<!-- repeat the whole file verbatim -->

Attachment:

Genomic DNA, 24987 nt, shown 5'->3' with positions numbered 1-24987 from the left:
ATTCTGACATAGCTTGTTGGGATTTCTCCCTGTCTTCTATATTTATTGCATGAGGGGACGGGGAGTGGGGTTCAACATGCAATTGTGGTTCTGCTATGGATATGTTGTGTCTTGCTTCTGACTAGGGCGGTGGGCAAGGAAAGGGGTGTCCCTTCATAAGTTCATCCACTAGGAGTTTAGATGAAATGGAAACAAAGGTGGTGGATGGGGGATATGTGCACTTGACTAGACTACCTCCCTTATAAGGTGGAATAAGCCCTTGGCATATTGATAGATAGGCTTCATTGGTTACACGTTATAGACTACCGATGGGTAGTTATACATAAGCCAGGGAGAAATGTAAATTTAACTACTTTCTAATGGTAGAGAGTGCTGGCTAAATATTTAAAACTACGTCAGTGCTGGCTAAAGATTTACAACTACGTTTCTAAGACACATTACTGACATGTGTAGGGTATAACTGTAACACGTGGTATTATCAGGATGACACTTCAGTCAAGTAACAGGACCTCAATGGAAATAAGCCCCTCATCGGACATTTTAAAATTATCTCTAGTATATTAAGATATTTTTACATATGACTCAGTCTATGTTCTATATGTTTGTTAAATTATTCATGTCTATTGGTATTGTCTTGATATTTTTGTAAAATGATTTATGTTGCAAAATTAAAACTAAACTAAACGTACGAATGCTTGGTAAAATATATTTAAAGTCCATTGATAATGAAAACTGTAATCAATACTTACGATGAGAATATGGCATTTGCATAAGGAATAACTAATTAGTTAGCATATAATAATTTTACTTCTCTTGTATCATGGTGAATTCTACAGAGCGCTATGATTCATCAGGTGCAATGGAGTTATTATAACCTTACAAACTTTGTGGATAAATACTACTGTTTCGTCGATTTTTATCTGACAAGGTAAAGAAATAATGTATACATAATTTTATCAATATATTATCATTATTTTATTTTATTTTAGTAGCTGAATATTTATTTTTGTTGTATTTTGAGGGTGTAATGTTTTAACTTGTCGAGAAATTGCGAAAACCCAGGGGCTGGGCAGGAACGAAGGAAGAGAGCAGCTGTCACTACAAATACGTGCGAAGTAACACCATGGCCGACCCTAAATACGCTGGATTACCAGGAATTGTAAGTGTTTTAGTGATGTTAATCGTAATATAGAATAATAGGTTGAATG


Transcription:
Genomic DNA, 24987 nt, shown 5'->3' with positions numbered 1-24987 from the left:
ATTCTGACATAGCTTGTTGGGATTTCTCCCTGTCTTCTATATTTATTGCATGAGGGGACGGGGAGTGGGGTTCAACATGCAATTGTGGTTCTGCTATGGATATGTTGTGTCTTGCTTCTGACTAGGGCGGTGGGCAAGGAAAGGGGTGTCCCTTCATAAGTTCATCCACTAGGAGTTTAGATGAAATGGAAACAAAGGTGGTGGATGGGGGATATGTGCACTTGACTAGACTACCTCCCTTATAAGGTGGAATAAGCCCTTGGCATATTGATAGATAGGCTTCATTGGTTACACGTTATAGACTACCGATGGGTAGTTATACATAAGCCAGGGAGAAATGTAAATTTAACTACTTTCTAATGGTAGAGAGTGCTGGCTAAATATTTAAAACTACGTCAGTGCTGGCTAAAGATTTACAACTACGTTTCTAAGACACATTACTGACATGTGTAGGGTATAACTGTAACACGTGGTATTATCAGGATGACACTTCAGTCAAGTAACAGGACCTCAATGGAAATAAGCCCCTCATCGGACATTTTAAAATTATCTCTAGTATATTAAGATATTTTTACATATGACTCAGTCTATGTTCTATATGTTTGTTAAATTATTCATGTCTATTGGTATTGTCTTGATATTTTTGTAAAATGATTTATGTTGCAAAATTAAAACTAAACTAAACGTACGAATGCTTGGTAAAATATATTTAAAGTCCATTGATAATGAAAACTGTAATCAATACTTACGATGAGAATATGGCATTTGCATAAGGAATAACTAATTAGTTAGCATATAATAATTTTACTTCTCTTGTATCATGGTGAATTCTACAGAGCGCTATGATTCATCAGGTGCAATGGAGTTATTATAACCTTACAAACTTTGTGGATAAATACTACTGTTTCGTCGATTTTTATCTGACAAGGTAAAGAAATAATGTATACATAATTTTATCAATATATTATCATTATTTTATTTTATTTTAGTAGCTGAATATTTATTTTTGTTGTATTTTGAGGGTGTAATGTTTTAACTTGTCGAGAAATTGCGAAAACCCAGGGGCTGGGCAGGAACGAAGGAAGAGAGCAGCTGTCACTACAAATACGTGCGAAGTAACACCATGGCCGACCCTAAATACGCTGGATTACCAGGAATTGTAAGTGTTTTAGTGATGTTAATCGTAATATAGAATAATAGGTTGAATG